I know nurses often work long hours, but I would have expected more abruptness in emergency, yet they were far more human towards me. This short stay unit was very uneventful and quiet, and they were hardly stressed. The care I received in day surgery and recovery unit was exceptional and commendable. And they had grumpy, sore and nauseated patients, waking from surgery to deal with. Staff went above and beyond, and were very kind and interactive. Why is there such a huge gap in the level of care and professional attitude between nursing staff of the hospital? Are staff not all supposed to be following high standards and procedures....the same care model?

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Responses

Response from Joy Wyatt, Senior Consumer Liaison Officer, Clinical Governance, Queensland Health - West Moreton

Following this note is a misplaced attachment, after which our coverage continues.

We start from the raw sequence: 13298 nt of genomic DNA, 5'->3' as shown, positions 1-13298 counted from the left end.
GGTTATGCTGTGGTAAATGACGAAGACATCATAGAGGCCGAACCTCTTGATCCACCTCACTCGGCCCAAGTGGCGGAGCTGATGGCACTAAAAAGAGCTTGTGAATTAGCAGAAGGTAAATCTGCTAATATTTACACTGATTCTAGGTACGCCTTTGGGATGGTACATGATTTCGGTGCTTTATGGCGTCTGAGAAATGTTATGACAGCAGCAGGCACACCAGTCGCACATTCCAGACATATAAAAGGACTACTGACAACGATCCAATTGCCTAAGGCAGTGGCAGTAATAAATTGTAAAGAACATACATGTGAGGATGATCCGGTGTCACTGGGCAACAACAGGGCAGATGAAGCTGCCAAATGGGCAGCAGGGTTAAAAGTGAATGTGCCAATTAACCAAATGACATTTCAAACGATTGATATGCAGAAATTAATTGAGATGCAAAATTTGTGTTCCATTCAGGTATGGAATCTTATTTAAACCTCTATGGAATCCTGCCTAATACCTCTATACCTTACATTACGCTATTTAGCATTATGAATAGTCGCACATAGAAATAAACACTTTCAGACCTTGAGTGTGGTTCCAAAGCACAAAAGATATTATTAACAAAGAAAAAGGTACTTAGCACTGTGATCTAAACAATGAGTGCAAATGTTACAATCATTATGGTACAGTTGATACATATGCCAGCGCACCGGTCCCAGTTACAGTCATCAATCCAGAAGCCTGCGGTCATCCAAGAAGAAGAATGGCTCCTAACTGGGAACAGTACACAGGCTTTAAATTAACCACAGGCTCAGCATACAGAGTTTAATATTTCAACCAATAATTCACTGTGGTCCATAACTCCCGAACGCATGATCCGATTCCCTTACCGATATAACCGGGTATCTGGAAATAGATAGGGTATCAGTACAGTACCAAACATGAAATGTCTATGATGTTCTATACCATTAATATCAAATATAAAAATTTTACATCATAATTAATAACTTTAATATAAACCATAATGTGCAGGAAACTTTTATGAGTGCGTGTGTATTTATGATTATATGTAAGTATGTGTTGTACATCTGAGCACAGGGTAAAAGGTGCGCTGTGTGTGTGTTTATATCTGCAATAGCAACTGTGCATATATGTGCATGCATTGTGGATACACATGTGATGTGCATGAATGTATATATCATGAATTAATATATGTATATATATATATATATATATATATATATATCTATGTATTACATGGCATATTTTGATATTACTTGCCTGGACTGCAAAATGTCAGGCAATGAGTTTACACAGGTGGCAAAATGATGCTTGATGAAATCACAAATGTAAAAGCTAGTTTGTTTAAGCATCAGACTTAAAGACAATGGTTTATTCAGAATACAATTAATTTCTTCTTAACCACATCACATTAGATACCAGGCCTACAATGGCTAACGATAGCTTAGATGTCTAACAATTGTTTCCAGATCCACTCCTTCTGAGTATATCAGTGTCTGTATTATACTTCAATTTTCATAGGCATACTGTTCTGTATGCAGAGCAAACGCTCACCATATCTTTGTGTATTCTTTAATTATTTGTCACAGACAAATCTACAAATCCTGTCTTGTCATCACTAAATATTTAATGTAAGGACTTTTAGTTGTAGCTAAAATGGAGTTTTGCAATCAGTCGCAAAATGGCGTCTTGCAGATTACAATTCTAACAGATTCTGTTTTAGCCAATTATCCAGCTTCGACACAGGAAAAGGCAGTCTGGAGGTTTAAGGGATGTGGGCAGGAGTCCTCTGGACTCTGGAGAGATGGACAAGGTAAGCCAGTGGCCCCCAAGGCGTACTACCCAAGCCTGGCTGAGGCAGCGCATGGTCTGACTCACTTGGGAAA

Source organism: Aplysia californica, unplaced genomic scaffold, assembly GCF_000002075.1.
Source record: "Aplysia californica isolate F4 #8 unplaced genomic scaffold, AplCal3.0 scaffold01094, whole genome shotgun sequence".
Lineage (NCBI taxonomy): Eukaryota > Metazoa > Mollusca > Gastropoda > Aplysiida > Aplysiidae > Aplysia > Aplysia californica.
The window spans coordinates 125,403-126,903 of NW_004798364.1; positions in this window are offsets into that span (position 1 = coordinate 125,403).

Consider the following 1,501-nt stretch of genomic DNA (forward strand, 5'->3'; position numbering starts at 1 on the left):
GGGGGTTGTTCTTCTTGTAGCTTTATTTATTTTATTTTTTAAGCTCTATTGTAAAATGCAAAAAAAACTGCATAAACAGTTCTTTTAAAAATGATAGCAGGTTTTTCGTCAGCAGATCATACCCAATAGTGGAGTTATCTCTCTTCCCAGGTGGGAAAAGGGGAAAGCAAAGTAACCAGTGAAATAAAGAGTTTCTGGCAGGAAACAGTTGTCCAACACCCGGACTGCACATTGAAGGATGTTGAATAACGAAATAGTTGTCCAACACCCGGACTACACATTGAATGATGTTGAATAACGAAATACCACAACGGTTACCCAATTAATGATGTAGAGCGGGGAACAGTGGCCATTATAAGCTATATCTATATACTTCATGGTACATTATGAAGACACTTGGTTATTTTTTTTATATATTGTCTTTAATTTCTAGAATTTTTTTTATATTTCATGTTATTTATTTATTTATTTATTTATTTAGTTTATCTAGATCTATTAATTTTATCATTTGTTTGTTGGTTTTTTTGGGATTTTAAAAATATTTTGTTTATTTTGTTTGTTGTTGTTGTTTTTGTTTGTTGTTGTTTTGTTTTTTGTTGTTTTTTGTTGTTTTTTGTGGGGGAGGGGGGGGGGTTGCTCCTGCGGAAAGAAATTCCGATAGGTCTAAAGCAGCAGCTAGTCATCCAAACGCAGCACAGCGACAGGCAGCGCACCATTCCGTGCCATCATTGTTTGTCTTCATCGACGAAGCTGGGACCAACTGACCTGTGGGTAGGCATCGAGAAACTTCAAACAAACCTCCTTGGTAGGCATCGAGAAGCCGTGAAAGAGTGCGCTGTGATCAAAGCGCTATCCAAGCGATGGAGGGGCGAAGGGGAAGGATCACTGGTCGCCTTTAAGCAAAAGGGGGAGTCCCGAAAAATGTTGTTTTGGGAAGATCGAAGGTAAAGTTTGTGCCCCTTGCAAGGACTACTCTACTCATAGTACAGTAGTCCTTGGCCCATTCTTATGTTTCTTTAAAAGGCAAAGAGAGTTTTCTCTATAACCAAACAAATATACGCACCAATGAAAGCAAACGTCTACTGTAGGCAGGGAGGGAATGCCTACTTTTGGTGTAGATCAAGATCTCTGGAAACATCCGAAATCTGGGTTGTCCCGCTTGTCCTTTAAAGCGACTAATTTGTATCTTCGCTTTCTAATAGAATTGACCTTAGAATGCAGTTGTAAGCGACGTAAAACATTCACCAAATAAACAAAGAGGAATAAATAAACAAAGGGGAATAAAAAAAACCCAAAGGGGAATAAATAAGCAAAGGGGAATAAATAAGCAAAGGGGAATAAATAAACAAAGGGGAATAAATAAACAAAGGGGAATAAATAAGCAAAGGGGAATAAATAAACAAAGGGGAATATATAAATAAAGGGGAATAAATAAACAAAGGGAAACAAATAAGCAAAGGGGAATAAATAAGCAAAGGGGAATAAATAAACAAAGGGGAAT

Dear Awsome1

It is wonderful to hear of your positive experience in the Day Surgery and Recovery Unit. Like you, we think our staff do an amazing job and we are proud of the empathetic and reassuring care they provide.

After such a lovely experience it must have been really disappointing to receive the care you described in the Short Stay Unit. Supportive and appropriate communication between staff and patients is imperative to creating positive health outcomes, and this message is often reinforced in staff meetings and in-house training sessions. Your feedback is an important reminder about the impact of poor communication on a patient’s experience and we will make sure that story is widely shared.

If you would like to speak with us further about your concerns, you are welcome to contact the Consumer Liaison Office on 0409 275 503.

We hope you are on your way to a full recovery and wish you all the best for the holiday season.

Kind regards

Consumer Liaison Office

West Moreton Hospital and Health Service

15/12/2016